I grew up in the 1950's and ’60's, when acts of violence in rural America were a rarity. But violence is only a symptom of a much deeper-rooted problem: for decades, our country has been in a state of extreme moral decay.

We have become a nation of self-centered, ego-driven, rude, arrogant, self-righteous people who have lost all regard for our fellow Americans. We are a nation where power, greed and ego take precedence over decency, compassion and kindness. We have turned away from our religious roots and chosen to live life on our own terms. Some find God offensive - His Commandments obsolete and irrelevant in a modern-day world. "Love your God; love your neighbor as yourself; do not kill." Totally archaic.

We continually violate His laws and are shocked when horrific events occur.  That's akin to exceeding the speed limit, then being surprised when issued a citation. Laws are created for a reason and God's Laws are absolute.

We have filled our hearts with hatred. We glorify anger, violence, and the suffering of others as entertainment. We judge and label those struggling with personal demons or who don't meet our standards of excellence. We seek revenge on those who offend us and have become oblivious (and even more shocking) indifferent to the suffering we cause others.

We do what we want, when we want, however we want. If others don't like it, too bad. That's not our problem. Our rights, feelings, and needs override that of others. People must earn our respect and even then, we choose who receives this honor.

We have devalued human life and therein lies the root of evil in this world. We are all God's sacred children, scarred and struggling, but no less precious in His eyes. Who among us was given authority to redefine another's worth?

The massacre in Columbine, the slaughter of 32 at Virginia Tech, the recent mass murders in a movie theater and mall haven't been enough to wake this country up. Will the bloodied bodies of 20 precious babies and the heroes who gave their lives protecting them be the pivotal moment that reminds us to have reverence for all human life?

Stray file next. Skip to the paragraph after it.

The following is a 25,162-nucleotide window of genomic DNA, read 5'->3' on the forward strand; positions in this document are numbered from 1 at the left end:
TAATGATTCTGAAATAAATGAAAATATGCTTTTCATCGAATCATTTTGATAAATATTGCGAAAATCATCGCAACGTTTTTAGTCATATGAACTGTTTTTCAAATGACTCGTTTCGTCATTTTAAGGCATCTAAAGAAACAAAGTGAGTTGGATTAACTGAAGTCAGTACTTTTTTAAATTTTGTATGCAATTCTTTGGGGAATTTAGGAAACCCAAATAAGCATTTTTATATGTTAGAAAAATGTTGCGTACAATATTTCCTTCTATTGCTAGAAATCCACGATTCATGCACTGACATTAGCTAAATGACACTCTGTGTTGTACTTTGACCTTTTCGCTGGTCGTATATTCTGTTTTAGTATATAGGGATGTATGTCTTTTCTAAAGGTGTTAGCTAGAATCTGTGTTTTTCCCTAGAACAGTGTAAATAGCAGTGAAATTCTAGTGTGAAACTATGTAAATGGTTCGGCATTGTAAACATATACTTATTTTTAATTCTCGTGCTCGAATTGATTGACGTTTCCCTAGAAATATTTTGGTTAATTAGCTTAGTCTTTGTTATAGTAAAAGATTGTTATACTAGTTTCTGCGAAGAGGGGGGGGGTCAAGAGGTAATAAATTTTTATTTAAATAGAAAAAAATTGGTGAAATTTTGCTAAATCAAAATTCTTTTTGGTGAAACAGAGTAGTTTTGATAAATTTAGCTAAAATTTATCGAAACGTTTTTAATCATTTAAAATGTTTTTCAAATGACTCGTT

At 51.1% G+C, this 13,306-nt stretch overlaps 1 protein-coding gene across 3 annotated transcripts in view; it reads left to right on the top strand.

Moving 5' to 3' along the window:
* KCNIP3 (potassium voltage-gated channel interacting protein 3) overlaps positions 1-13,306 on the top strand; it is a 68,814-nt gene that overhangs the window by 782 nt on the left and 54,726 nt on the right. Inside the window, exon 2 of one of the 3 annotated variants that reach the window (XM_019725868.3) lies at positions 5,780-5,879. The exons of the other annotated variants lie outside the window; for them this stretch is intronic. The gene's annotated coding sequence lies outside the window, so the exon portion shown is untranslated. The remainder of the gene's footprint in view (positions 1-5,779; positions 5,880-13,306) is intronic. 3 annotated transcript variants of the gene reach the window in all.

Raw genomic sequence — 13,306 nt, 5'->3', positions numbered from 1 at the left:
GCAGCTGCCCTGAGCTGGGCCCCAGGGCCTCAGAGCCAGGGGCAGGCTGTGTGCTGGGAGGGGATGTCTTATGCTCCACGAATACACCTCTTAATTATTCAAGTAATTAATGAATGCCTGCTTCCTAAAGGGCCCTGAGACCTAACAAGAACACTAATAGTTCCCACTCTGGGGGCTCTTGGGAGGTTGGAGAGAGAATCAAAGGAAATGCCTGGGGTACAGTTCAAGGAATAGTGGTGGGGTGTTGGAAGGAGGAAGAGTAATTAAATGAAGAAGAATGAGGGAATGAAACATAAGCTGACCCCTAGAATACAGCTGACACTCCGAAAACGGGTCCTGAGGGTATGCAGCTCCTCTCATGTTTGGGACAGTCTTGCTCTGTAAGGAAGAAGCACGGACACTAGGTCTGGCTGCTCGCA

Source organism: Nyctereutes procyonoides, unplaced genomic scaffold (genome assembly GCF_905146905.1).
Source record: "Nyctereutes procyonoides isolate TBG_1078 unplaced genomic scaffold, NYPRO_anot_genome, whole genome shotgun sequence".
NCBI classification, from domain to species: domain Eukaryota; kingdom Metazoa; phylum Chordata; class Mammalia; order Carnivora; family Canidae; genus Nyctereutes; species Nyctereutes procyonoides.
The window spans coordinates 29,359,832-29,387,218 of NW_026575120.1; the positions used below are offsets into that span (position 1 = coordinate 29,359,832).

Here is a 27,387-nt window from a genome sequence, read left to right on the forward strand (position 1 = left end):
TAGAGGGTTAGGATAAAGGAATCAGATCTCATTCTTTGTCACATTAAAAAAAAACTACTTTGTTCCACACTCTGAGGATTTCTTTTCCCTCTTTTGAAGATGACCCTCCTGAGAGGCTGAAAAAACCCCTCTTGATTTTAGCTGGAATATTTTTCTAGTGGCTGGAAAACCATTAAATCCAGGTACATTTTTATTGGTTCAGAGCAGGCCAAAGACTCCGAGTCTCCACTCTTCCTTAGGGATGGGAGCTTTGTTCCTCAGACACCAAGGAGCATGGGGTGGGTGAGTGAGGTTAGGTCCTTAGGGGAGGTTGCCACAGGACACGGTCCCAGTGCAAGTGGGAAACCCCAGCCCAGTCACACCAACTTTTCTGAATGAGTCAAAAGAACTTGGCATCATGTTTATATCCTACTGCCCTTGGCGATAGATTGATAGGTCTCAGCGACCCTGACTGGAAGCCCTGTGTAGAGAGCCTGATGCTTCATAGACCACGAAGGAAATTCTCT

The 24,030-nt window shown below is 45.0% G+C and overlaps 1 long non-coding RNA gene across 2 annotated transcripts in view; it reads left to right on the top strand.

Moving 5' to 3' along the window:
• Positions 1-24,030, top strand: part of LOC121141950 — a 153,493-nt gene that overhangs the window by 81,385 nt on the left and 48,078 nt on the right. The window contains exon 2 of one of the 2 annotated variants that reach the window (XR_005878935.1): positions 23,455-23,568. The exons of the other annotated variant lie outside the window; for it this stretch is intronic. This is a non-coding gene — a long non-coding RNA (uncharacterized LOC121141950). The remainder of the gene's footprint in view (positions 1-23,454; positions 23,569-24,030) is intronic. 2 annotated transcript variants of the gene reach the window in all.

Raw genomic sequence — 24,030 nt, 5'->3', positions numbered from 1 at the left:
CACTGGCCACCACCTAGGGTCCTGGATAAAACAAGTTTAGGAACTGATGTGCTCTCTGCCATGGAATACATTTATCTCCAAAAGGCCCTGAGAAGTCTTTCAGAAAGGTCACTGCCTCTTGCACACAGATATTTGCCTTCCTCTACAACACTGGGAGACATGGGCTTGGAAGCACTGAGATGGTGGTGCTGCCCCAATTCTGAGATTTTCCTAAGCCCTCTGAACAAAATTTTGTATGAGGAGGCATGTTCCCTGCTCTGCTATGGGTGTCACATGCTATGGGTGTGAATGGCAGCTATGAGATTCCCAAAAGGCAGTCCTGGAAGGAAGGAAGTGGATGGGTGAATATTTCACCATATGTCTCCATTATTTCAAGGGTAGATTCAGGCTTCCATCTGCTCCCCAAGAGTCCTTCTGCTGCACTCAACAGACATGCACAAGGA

We don't need to fear the "fiscal cliff". We plunged off the "spiritual cliff" decades ago. It is not our government's responsibility to fix what is broken within each of us. Each individual must commit to resuming a life of high moral integrity.

The keys to preventing more bloodshed in this country are a return to the moral and spiritual dictates of God, to live lives of compassion, kindness, acceptance, inclusion, generosity, forgiveness, and love; to be a reflection of God's presence in this world and treat all His children with the same dignity and tender care He does. Only when love for all becomes the standard measure of a life well lived will we defeat hatred, destruction, and evil.

We are to be healers to one another. With the grace and guidance of God, we can achieve this goal. Let THIS be the new American dream. Return to your houses of worship.  Read and live the words of the Bible. Raise your children in the ways of the Lord. Be examples of kindness and love for others to follow.

Rest assured: our precious little angels are resting safely in the arms of our Heavenly Father while we are left to clean up this mess we have made. God help us. We need it.

God gave His only Son so that we may have life. Let not the loss of these babies be in vain. Let their lives inspire us to truly learn how to love.

About Janet Pfeiffer

Janet Pfeiffer, international inspirational speaker and award-winning author is a Fortune 500 consultant, radio host (Anger 9-1-1) and TV personality (CNN, Fox News, Lifetime, ABC and more). She’s N.J. State certified in domestic violence and specializes in healing anger and creating inner peace. Janet's books include the highly acclaimed The Secret Side of Anger and The Great Truth. For more about Janet, visit &